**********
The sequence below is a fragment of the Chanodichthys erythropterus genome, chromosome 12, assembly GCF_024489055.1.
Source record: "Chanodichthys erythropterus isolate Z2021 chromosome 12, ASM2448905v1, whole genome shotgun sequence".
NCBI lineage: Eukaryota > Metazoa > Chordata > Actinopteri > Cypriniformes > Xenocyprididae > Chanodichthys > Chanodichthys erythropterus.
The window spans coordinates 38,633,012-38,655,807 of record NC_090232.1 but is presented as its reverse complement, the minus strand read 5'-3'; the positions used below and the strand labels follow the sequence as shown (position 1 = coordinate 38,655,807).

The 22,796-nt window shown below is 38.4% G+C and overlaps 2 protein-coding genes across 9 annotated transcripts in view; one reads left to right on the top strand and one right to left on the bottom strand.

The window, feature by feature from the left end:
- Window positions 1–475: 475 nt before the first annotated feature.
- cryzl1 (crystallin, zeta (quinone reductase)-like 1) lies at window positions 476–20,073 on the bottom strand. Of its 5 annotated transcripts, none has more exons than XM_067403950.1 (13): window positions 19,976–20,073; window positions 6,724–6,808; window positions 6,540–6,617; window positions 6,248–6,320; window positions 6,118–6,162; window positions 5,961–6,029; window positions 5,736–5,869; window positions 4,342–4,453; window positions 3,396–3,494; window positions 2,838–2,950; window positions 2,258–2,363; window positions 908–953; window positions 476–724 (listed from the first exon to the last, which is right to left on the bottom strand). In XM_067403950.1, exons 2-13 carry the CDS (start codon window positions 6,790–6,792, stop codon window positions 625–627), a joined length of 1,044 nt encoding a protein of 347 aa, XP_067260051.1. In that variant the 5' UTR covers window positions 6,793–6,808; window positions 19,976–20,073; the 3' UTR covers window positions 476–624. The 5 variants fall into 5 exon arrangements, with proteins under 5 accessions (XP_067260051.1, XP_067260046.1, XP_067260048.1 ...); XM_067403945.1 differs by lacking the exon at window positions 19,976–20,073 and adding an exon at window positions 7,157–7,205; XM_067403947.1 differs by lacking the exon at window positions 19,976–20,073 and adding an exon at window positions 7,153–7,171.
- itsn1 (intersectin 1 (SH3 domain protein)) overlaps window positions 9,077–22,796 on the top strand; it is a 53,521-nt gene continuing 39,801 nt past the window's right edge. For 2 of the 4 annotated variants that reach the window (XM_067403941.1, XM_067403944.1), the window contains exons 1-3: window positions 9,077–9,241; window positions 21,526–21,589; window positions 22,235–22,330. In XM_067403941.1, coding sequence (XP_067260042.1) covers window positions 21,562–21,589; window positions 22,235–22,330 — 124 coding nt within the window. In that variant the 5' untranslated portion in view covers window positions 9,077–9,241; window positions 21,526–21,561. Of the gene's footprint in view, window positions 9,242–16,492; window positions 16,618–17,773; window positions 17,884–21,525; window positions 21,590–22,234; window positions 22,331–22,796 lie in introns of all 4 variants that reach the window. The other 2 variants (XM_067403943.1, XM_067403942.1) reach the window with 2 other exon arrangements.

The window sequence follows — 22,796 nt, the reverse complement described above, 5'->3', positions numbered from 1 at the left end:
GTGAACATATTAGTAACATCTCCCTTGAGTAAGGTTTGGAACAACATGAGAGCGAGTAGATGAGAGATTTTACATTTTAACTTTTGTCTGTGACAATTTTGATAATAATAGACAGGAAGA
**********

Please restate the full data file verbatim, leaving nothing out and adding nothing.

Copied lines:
The sequence below is a fragment of the Chanodichthys erythropterus genome, chromosome 12, assembly GCF_024489055.1.
Source record: "Chanodichthys erythropterus isolate Z2021 chromosome 12, ASM2448905v1, whole genome shotgun sequence".
NCBI lineage: Eukaryota > Metazoa > Chordata > Actinopteri > Cypriniformes > Xenocyprididae > Chanodichthys > Chanodichthys erythropterus.
The window spans coordinates 38,633,012-38,655,807 of record NC_090232.1 but is presented as its reverse complement, the minus strand read 5'-3'; the positions used below and the strand labels follow the sequence as shown (position 1 = coordinate 38,655,807).

The 22,796-nt window shown below is 38.4% G+C and overlaps 2 protein-coding genes across 9 annotated transcripts in view; one reads left to right on the top strand and one right to left on the bottom strand.

The window, feature by feature from the left end:
- Window positions 1–475: 475 nt before the first annotated feature.
- cryzl1 (crystallin, zeta (quinone reductase)-like 1) lies at window positions 476–20,073 on the bottom strand. Of its 5 annotated transcripts, none has more exons than XM_067403950.1 (13): window positions 19,976–20,073; window positions 6,724–6,808; window positions 6,540–6,617; window positions 6,248–6,320; window positions 6,118–6,162; window positions 5,961–6,029; window positions 5,736–5,869; window positions 4,342–4,453; window positions 3,396–3,494; window positions 2,838–2,950; window positions 2,258–2,363; window positions 908–953; window positions 476–724 (listed from the first exon to the last, which is right to left on the bottom strand). In XM_067403950.1, exons 2-13 carry the CDS (start codon window positions 6,790–6,792, stop codon window positions 625–627), a joined length of 1,044 nt encoding a protein of 347 aa, XP_067260051.1. In that variant the 5' UTR covers window positions 6,793–6,808; window positions 19,976–20,073; the 3' UTR covers window positions 476–624. The 5 variants fall into 5 exon arrangements, with proteins under 5 accessions (XP_067260051.1, XP_067260046.1, XP_067260048.1 ...); XM_067403945.1 differs by lacking the exon at window positions 19,976–20,073 and adding an exon at window positions 7,157–7,205; XM_067403947.1 differs by lacking the exon at window positions 19,976–20,073 and adding an exon at window positions 7,153–7,171.
- itsn1 (intersectin 1 (SH3 domain protein)) overlaps window positions 9,077–22,796 on the top strand; it is a 53,521-nt gene continuing 39,801 nt past the window's right edge. For 2 of the 4 annotated variants that reach the window (XM_067403941.1, XM_067403944.1), the window contains exons 1-3: window positions 9,077–9,241; window positions 21,526–21,589; window positions 22,235–22,330. In XM_067403941.1, coding sequence (XP_067260042.1) covers window positions 21,562–21,589; window positions 22,235–22,330 — 124 coding nt within the window. In that variant the 5' untranslated portion in view covers window positions 9,077–9,241; window positions 21,526–21,561. Of the gene's footprint in view, window positions 9,242–16,492; window positions 16,618–17,773; window positions 17,884–21,525; window positions 21,590–22,234; window positions 22,331–22,796 lie in introns of all 4 variants that reach the window. The other 2 variants (XM_067403943.1, XM_067403942.1) reach the window with 2 other exon arrangements.

The window sequence follows — 22,796 nt, the reverse complement described above, 5'->3', positions numbered from 1 at the left end:
GTGAACATATTAGTAACATCTCCCTTGAGTAAGGTTTGGAACAACATGAGAGCGAGTAGATGAGAGATTTTACATTTTAACTTTTGTCTGTGACAATTTTGATAATAATAGACAGGAAGA